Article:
Treasure Island Criticism

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The publication of Treasure Island marked the beginning of Stevenson's reputation as a writer worth reading. By the end of the nineteenth century, Stevenson enjoyed what William B. Jones Jr. refers to in the preface to Robert Louis Stevenson Reconsidered as the "heights of near idolatry." However, the public fervor and appreciation of Stevenson's life's work would both rise and fall. His contemporaries and fellow British authors, such as Virginia Woolf, often belittled his work, accusing Stevenson of not challenging himself with serious topics. Despite this, Jones writes, "Stevenson actually never lost his popularity with readers, as the countless editions and numerous film versions of Treasure Island and Dr. Jekyll and Mr. Hyde attest."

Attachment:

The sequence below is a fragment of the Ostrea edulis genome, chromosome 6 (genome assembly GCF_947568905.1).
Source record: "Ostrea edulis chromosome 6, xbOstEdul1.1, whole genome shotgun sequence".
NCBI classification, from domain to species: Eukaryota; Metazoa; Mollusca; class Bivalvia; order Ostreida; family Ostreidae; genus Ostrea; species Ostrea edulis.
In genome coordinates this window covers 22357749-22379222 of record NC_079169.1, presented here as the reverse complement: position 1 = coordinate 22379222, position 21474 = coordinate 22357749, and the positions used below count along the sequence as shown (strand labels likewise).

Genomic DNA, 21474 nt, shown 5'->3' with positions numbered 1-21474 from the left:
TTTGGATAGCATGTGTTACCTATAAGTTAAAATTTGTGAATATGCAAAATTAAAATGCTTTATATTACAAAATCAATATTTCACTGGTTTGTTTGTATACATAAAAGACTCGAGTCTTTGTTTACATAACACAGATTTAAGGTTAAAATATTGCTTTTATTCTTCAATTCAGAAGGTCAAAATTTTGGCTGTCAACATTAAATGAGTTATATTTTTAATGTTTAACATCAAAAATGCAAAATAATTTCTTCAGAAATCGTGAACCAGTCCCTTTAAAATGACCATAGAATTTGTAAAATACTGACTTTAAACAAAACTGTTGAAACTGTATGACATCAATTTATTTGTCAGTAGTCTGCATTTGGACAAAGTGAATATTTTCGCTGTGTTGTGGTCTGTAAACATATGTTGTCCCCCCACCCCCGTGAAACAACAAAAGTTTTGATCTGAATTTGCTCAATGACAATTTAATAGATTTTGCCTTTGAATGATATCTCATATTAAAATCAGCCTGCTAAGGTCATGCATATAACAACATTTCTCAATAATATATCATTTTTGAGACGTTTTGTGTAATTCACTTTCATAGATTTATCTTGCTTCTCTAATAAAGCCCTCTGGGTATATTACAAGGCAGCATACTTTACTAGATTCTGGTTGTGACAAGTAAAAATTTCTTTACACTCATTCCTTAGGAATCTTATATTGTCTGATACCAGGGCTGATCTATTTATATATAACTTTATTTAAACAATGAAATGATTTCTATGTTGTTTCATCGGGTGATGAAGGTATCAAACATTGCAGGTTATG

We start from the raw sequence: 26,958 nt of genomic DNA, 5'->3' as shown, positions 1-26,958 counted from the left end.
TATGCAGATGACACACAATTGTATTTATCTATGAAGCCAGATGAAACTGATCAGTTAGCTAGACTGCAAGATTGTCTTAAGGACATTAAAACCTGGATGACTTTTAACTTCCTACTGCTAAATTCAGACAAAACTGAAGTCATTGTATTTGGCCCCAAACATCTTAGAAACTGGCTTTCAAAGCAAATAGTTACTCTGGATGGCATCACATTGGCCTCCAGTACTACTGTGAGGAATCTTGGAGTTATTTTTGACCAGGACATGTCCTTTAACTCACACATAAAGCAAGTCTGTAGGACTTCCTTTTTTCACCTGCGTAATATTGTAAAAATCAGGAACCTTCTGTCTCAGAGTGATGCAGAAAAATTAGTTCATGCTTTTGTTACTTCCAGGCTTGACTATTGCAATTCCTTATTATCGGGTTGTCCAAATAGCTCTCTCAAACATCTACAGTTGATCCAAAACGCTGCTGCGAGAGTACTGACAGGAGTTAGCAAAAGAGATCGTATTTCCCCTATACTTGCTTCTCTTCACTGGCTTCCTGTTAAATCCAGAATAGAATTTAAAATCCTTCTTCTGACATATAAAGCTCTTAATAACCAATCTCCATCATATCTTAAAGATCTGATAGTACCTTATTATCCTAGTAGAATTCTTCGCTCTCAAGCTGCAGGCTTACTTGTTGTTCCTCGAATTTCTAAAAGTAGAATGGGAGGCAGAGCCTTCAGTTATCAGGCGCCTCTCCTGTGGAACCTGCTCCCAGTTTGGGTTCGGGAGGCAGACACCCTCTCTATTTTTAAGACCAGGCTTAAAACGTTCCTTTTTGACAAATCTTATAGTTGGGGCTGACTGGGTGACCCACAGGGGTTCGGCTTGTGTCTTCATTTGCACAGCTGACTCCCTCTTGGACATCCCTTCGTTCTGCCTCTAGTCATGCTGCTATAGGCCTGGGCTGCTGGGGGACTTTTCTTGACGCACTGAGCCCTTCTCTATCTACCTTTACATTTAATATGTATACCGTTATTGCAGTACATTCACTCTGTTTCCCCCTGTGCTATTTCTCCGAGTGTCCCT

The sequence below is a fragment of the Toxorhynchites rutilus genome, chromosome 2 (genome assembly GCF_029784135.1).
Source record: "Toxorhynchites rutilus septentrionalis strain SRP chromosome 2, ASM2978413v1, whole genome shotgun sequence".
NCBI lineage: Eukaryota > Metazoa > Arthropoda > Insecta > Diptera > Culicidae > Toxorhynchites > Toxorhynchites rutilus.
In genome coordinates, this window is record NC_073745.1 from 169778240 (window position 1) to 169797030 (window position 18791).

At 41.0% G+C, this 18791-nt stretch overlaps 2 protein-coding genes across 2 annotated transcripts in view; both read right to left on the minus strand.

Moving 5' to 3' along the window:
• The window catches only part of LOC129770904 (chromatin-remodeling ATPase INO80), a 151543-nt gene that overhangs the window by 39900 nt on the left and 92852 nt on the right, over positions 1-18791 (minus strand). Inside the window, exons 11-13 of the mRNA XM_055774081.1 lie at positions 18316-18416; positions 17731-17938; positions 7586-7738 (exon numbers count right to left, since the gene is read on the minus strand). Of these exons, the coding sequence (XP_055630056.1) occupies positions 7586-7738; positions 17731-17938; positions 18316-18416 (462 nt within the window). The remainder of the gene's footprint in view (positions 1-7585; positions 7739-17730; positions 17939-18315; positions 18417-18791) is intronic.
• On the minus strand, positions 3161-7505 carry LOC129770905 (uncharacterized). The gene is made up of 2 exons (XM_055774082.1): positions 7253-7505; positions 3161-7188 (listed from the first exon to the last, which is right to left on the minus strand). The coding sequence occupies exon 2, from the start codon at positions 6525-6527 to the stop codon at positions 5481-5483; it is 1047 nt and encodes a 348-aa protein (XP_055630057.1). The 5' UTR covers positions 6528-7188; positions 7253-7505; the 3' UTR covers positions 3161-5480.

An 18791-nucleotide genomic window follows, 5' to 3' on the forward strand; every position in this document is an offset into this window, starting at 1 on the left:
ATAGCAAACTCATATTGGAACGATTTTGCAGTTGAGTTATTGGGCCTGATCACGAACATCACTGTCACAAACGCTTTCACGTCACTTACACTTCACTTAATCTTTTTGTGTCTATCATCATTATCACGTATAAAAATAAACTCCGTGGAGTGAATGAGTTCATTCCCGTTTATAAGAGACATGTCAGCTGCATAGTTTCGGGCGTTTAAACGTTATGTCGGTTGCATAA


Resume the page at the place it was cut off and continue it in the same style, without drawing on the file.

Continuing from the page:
Despite many critical statements about the lack of depth of Stevenson's material, Ian Bell, writing in the preface to his book Dreams of Exile: Robert Louis Stevenson, states that nonetheless, Stevenson was...

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This section contains 290 words
(approx. 1 page at 400 words per page)
Buy the Treasure Island Study Guide
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Treasure Island from Gale. ©2005-2006 Thomson Gale, a part of the Thomson Corporation. All rights reserved.
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